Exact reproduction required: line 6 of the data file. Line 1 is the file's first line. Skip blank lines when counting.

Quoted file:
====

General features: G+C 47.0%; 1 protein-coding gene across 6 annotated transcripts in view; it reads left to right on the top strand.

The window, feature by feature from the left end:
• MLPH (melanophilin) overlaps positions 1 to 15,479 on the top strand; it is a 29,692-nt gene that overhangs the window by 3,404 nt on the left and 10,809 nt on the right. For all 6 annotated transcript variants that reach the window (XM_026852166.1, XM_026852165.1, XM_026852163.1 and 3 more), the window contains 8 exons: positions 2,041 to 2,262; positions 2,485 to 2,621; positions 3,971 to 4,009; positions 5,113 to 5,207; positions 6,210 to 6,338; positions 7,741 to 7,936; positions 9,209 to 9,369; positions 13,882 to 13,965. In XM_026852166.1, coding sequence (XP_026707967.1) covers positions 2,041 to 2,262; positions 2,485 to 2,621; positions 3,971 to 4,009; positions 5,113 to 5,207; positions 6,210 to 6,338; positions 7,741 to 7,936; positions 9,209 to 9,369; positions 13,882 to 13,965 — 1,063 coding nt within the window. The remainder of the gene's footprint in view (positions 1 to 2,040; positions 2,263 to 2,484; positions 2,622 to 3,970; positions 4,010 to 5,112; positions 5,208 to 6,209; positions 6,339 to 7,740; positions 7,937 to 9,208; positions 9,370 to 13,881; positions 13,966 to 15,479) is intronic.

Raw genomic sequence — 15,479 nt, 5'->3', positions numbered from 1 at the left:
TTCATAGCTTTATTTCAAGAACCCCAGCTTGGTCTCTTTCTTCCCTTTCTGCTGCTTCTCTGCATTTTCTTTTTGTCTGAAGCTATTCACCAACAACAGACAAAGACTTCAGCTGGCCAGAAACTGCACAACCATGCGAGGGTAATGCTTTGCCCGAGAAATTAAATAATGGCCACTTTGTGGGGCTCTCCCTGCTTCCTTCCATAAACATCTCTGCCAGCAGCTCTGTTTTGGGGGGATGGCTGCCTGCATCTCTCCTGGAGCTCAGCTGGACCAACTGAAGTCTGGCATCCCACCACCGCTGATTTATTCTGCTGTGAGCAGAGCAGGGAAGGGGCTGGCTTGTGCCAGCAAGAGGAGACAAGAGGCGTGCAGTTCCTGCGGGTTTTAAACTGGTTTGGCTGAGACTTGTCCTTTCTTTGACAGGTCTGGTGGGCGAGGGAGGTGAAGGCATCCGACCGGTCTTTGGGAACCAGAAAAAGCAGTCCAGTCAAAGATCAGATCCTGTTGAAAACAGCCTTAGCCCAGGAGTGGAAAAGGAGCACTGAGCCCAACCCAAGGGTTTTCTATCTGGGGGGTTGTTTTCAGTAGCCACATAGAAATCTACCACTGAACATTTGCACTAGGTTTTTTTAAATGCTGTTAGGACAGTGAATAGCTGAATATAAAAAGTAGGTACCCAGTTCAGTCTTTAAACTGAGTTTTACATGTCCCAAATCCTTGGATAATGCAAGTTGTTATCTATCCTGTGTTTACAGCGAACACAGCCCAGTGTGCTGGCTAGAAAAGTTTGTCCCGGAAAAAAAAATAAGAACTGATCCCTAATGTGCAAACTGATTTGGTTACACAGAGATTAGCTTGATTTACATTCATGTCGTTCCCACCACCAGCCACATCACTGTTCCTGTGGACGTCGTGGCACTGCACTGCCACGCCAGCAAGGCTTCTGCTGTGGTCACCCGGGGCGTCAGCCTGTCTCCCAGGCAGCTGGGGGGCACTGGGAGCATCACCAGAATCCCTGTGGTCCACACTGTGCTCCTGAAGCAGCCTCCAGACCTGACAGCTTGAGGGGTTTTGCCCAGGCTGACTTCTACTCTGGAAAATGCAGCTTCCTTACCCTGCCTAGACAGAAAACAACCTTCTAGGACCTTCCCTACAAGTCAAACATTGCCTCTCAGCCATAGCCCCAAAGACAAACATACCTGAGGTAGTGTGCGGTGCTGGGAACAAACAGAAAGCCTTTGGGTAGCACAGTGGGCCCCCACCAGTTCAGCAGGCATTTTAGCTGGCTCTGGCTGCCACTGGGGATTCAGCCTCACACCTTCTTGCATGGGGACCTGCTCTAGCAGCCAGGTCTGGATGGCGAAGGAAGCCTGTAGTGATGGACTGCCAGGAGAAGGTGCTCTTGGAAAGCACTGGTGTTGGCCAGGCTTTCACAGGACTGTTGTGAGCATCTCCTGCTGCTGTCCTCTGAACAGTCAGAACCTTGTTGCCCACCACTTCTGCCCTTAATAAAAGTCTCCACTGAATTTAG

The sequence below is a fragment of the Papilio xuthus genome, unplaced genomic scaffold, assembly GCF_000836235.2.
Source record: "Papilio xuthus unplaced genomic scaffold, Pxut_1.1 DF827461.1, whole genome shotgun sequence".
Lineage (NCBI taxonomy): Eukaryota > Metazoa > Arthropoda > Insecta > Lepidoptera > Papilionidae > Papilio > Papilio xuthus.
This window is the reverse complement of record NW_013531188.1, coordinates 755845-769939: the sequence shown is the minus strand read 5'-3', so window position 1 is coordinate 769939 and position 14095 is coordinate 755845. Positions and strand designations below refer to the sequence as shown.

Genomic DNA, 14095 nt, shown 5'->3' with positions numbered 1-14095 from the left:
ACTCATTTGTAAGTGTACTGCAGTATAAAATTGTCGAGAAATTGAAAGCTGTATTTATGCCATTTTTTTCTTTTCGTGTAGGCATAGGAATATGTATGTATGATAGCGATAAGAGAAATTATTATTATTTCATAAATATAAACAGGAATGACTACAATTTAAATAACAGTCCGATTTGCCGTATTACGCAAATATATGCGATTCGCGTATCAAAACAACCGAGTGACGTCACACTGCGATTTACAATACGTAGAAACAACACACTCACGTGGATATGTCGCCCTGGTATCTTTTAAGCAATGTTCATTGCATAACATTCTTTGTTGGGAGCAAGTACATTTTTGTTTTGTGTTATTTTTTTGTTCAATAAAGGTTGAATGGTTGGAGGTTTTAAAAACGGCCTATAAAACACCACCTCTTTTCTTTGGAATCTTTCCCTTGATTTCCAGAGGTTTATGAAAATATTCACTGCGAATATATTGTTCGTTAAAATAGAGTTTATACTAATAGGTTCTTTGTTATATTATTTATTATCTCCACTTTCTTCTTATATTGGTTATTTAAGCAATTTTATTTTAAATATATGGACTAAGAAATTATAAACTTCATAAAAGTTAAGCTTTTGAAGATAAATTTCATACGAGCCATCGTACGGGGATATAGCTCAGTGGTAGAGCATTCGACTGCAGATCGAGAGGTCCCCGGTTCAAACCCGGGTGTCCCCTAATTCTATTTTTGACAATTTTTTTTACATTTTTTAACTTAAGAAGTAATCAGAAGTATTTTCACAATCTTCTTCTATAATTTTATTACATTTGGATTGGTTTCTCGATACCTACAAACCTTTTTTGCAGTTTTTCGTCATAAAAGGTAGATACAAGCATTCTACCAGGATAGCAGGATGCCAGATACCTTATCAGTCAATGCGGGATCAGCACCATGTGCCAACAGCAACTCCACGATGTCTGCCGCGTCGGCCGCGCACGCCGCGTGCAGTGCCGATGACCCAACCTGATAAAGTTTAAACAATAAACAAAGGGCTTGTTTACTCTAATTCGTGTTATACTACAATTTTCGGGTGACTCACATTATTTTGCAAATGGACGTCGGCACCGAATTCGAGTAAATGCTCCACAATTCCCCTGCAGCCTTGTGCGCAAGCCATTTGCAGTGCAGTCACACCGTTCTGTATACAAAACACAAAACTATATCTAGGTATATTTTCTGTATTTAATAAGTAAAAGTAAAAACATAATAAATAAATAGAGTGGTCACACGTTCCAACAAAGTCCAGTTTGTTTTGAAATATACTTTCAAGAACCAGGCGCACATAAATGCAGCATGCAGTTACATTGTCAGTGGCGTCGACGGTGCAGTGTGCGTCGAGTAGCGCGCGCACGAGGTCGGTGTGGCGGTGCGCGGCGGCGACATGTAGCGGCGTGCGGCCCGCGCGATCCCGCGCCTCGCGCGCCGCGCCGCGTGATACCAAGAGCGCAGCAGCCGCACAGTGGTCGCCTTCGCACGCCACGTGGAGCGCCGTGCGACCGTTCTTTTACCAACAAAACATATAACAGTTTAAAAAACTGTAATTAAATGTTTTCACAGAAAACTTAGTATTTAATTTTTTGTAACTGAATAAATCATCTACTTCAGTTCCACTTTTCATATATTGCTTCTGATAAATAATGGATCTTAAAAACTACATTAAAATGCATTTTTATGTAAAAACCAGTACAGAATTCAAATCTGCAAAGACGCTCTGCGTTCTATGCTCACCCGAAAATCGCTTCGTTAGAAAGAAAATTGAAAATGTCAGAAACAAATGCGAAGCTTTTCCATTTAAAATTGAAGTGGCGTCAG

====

The sequence below is a fragment of the Papilio xuthus genome, unplaced genomic scaffold, assembly GCF_000836235.2.